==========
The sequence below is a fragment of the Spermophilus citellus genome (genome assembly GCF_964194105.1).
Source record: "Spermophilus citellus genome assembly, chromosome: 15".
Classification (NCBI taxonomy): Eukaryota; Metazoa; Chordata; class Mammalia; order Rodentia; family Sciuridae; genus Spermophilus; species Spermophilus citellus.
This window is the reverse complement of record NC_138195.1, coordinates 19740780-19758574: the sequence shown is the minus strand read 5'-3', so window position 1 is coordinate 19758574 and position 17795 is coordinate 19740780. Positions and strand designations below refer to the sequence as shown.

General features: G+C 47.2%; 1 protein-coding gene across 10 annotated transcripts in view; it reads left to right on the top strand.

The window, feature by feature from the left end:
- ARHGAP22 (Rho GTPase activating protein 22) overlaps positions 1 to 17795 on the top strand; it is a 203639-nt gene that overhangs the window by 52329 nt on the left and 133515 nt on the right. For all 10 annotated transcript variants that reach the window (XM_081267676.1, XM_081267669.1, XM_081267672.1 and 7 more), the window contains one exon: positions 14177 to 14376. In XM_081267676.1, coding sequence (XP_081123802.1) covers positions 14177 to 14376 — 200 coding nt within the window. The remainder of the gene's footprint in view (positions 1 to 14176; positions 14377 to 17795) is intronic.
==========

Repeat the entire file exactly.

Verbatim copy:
The sequence below is a fragment of the Spermophilus citellus genome (genome assembly GCF_964194105.1).
Source record: "Spermophilus citellus genome assembly, chromosome: 15".
Classification (NCBI taxonomy): Eukaryota; Metazoa; Chordata; class Mammalia; order Rodentia; family Sciuridae; genus Spermophilus; species Spermophilus citellus.
This window is the reverse complement of record NC_138195.1, coordinates 19740780-19758574: the sequence shown is the minus strand read 5'-3', so window position 1 is coordinate 19758574 and position 17795 is coordinate 19740780. Positions and strand designations below refer to the sequence as shown.

General features: G+C 47.2%; 1 protein-coding gene across 10 annotated transcripts in view; it reads left to right on the top strand.

The window, feature by feature from the left end:
- ARHGAP22 (Rho GTPase activating protein 22) overlaps positions 1 to 17795 on the top strand; it is a 203639-nt gene that overhangs the window by 52329 nt on the left and 133515 nt on the right. For all 10 annotated transcript variants that reach the window (XM_081267676.1, XM_081267669.1, XM_081267672.1 and 7 more), the window contains one exon: positions 14177 to 14376. In XM_081267676.1, coding sequence (XP_081123802.1) covers positions 14177 to 14376 — 200 coding nt within the window. The remainder of the gene's footprint in view (positions 1 to 14176; positions 14377 to 17795) is intronic.